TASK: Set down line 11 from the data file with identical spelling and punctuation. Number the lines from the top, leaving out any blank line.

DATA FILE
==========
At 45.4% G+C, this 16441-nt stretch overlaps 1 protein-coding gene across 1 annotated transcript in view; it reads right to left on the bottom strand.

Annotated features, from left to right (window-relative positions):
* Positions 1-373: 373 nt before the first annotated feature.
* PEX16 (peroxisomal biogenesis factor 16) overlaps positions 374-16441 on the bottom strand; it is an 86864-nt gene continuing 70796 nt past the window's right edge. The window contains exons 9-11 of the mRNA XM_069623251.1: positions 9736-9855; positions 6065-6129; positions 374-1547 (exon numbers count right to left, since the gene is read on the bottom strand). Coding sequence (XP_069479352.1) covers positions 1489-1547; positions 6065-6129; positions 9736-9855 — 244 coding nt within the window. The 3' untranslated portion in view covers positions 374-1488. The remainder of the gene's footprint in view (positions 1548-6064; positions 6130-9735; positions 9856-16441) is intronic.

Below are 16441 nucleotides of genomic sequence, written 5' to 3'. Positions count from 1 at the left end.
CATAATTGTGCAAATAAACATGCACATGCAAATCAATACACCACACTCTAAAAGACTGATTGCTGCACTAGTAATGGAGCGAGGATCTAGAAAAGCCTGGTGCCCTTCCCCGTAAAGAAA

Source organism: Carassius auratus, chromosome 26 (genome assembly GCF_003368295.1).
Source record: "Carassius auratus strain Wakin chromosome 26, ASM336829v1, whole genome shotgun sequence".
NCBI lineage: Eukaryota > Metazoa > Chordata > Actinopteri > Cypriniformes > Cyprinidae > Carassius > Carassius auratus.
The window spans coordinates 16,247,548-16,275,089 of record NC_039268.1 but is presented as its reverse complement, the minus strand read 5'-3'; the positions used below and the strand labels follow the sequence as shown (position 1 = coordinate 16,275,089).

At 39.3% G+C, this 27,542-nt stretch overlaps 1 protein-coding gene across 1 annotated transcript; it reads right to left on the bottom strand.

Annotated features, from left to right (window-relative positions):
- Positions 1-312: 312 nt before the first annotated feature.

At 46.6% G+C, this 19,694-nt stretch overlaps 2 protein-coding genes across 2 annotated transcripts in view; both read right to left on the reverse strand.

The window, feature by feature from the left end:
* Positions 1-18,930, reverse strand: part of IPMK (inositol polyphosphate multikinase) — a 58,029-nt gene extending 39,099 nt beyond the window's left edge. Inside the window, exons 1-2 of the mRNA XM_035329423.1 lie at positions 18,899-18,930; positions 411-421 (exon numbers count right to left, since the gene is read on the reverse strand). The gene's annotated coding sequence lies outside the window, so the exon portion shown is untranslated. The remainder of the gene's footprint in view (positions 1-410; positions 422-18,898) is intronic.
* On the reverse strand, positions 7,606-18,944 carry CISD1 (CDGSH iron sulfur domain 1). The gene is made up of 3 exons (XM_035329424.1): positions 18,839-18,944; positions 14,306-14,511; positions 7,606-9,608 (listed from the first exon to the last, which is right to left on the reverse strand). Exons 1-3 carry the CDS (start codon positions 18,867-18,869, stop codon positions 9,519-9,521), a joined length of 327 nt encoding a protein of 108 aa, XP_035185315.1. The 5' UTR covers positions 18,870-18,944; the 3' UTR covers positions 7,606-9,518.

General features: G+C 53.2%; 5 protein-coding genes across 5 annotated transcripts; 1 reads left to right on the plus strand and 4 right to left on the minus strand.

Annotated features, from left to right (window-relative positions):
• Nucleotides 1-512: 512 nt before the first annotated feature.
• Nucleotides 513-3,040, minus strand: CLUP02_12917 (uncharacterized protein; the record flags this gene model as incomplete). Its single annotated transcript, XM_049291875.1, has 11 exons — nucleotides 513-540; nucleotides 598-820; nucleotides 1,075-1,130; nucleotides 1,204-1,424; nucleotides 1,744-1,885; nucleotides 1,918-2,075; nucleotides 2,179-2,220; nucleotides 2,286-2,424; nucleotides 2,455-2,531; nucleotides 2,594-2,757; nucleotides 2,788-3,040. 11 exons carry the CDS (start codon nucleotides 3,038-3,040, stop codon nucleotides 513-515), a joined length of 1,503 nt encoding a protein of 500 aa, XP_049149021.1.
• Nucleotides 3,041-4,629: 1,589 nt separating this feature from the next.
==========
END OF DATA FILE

At 39.3% G+C, this 27,542-nt stretch overlaps 1 protein-coding gene across 1 annotated transcript; it reads right to left on the bottom strand.